Wednesday, July 11, 2012

Springhill Group: Turkey

“No one should be deceived by our cool-headed stance. Our acting with common sense should not be perceived as a weakness,” said Turkey Prime Minister Recep Tayyip Erdogan.
Turkey’s brief response to last week’s incident seems to show that a violent retaliation from their side is not happening, although Prime Minister Erdogan has warned that Syria must not test his resolve.
Prime Minister Erdogan announced that Turkey had altered its military policies of engagement toward Syria.
In his speech to the legislative body also attended by Arab diplomats, Erdogan said, “Every military element that approaches the Turkish border from Syria in a manner that constitutes a security risk or danger would be considered as a threat and would be treated as a military target.”
Border violations is not something new as the Turks have claimed that Syrian helicopters themselves had repeatedly violated Turkey’s airspace, without the latter dealing a hostile response in return. The two nations are sharing a 910-kilometer frontier.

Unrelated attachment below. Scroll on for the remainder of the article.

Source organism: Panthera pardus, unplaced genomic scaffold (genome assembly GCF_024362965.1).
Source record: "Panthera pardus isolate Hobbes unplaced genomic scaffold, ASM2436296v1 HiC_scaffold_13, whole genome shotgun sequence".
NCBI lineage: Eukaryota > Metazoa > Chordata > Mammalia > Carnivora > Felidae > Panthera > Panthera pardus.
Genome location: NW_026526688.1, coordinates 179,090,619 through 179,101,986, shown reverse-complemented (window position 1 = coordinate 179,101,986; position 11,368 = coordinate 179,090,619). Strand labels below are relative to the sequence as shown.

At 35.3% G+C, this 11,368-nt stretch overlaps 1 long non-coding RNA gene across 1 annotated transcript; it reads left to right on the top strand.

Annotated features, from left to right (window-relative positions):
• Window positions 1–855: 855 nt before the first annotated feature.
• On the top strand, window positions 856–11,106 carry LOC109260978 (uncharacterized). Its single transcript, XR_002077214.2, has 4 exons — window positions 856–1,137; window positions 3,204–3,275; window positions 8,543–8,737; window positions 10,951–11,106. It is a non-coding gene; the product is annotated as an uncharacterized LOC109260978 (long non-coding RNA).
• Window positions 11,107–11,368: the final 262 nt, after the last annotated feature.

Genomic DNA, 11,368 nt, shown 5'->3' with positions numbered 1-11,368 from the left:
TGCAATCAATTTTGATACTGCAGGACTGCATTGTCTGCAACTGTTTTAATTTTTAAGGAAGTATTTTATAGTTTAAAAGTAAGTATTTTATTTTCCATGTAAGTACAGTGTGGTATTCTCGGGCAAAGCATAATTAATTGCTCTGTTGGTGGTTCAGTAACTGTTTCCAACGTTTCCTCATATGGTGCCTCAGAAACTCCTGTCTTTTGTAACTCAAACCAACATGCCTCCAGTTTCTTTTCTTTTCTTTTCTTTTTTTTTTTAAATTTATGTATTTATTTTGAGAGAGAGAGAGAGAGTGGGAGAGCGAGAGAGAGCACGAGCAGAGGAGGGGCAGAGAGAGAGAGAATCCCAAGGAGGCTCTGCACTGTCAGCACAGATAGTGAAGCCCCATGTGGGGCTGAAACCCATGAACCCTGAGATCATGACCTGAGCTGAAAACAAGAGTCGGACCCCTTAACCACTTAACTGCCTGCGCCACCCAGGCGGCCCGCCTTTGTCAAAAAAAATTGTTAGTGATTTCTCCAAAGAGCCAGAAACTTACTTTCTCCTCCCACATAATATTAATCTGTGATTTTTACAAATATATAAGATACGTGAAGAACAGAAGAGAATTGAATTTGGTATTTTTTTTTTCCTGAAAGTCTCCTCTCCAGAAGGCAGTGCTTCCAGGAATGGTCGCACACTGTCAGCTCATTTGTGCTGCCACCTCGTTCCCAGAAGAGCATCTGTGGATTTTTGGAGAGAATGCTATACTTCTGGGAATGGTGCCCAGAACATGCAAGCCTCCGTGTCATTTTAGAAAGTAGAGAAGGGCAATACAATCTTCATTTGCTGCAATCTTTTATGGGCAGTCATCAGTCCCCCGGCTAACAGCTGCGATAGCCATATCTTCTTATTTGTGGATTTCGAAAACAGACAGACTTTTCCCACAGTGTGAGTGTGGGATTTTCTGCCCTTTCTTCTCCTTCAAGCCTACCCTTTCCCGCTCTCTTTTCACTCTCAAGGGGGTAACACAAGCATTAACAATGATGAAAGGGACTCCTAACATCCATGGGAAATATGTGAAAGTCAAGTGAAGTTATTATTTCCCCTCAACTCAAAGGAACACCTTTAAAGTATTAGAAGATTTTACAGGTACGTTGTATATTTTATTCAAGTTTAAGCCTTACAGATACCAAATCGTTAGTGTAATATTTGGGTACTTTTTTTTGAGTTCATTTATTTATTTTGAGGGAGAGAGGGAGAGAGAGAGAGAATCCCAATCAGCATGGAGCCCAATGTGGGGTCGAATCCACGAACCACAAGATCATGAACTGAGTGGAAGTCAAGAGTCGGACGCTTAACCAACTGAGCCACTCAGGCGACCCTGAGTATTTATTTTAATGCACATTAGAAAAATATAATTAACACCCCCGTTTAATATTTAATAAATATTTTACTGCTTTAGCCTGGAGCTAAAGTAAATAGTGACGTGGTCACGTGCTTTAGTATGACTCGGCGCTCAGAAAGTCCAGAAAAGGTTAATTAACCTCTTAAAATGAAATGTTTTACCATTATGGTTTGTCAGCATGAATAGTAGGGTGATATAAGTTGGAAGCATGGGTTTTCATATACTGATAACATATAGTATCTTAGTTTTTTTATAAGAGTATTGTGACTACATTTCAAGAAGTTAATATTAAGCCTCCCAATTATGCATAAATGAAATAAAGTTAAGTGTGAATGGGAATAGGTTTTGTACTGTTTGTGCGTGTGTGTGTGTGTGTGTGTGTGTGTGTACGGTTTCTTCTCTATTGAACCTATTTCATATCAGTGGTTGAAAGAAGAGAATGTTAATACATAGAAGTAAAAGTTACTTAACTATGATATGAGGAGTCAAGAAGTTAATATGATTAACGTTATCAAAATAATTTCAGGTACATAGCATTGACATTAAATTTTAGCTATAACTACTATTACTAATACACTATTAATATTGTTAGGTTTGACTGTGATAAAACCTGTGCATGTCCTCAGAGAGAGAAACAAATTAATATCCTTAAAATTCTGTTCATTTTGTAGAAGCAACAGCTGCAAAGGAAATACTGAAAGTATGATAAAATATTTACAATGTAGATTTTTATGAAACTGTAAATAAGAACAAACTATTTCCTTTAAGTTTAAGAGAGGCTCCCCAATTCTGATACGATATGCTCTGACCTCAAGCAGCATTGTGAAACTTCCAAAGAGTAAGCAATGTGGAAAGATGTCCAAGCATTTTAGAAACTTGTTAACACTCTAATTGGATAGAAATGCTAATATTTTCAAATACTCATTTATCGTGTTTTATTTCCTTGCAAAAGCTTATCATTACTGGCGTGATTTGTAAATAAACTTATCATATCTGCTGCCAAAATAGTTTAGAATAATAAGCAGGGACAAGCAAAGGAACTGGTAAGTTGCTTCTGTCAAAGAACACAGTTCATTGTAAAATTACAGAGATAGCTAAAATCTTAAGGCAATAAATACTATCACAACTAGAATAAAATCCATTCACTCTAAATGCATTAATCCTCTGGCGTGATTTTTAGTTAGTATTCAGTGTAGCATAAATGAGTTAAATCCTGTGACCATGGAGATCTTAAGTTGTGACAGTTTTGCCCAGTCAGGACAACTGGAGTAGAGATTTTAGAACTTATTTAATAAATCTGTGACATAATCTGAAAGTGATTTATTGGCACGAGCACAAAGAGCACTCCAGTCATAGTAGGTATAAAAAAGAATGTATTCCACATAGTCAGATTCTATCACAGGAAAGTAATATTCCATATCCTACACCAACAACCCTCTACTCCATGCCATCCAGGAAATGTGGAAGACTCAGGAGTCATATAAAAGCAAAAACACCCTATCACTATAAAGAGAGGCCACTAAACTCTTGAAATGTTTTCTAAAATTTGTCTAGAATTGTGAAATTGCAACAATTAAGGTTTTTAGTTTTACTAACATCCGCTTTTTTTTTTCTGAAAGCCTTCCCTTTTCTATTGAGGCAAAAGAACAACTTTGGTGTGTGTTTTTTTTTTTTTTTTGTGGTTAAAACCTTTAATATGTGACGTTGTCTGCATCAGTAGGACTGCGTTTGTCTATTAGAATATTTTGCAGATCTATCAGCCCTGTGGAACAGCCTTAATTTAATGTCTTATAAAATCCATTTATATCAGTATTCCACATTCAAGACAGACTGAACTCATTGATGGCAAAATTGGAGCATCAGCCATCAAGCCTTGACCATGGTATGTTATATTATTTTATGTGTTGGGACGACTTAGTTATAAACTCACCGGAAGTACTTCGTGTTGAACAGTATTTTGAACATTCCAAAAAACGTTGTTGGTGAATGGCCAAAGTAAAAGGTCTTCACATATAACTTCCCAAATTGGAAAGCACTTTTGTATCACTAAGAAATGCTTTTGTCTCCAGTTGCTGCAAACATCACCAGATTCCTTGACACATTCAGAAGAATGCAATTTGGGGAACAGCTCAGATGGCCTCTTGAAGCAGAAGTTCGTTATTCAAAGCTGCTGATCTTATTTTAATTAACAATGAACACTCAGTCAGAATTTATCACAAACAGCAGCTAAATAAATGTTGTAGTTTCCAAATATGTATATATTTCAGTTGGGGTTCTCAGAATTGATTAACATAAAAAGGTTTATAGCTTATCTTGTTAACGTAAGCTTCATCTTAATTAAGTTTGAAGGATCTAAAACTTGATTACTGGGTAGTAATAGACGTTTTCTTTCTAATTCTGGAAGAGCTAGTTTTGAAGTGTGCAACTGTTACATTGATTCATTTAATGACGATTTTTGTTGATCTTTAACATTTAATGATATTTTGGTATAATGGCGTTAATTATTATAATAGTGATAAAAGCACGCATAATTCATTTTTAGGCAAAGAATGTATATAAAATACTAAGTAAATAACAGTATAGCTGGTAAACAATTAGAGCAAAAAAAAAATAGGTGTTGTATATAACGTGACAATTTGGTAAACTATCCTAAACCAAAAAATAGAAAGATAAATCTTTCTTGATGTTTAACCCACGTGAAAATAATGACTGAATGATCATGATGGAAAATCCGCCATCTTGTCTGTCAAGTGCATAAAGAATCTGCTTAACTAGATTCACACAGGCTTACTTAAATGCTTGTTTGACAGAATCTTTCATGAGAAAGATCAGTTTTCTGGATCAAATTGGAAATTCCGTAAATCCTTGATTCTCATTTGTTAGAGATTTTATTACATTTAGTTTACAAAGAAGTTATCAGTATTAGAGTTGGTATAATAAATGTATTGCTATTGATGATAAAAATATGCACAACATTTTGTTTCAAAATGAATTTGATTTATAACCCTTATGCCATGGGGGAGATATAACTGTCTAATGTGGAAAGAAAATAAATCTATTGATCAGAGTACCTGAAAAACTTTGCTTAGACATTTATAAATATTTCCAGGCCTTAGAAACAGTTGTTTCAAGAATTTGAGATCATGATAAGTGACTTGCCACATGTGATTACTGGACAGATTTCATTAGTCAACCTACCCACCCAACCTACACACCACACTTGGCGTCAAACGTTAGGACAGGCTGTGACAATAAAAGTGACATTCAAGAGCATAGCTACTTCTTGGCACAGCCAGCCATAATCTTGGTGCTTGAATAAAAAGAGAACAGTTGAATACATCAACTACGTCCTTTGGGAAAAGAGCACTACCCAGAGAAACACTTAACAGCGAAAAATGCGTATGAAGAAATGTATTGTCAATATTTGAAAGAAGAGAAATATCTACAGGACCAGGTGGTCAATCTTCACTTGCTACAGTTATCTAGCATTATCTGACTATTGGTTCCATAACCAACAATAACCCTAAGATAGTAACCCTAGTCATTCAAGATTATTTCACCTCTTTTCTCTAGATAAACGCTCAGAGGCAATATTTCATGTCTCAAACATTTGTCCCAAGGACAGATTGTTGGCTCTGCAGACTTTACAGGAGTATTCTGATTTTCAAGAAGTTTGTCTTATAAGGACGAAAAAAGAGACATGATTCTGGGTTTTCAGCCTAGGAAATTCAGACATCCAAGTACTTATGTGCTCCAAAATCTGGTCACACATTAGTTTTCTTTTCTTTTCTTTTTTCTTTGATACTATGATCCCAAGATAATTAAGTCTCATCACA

According to Syria, Turkey’s plane was flying at low altitude and high speed, thus violating their airspace so one of their officers shot it down using an anti-aircraft fire. On the other hand, Turkey claims that their plane was fired at over international waters following a brief and unintentional stay in the Syrian space. The two pilots of the Turkish aircraft are still missing.
NATO has supported Turkey’s version of the story and condemned Syria for shooting the plane, though it did not mention any military action for fear of a conflict that could trigger a wider war. During their conference in Springhill Group, NATO officials referred to the event as “another example of the Syrian authorities’ disregard for international norms, peace and security, and human life.”
A senior diplomat of NATO commented that even if the Turks were indeed spying, Syria’s reaction is still out of place. “When this happens between neighboring countries, you give a warning and then send up interceptors. You don’t just shoot down the plane.”
Meanwhile, Europe and the US seem to be avoiding a direct involvement in a military confrontation with Syria.
”We would like to see more pressure from our allies, particularly more leadership from the United States,” said a senior official from Turkey. read more on Springhill Group

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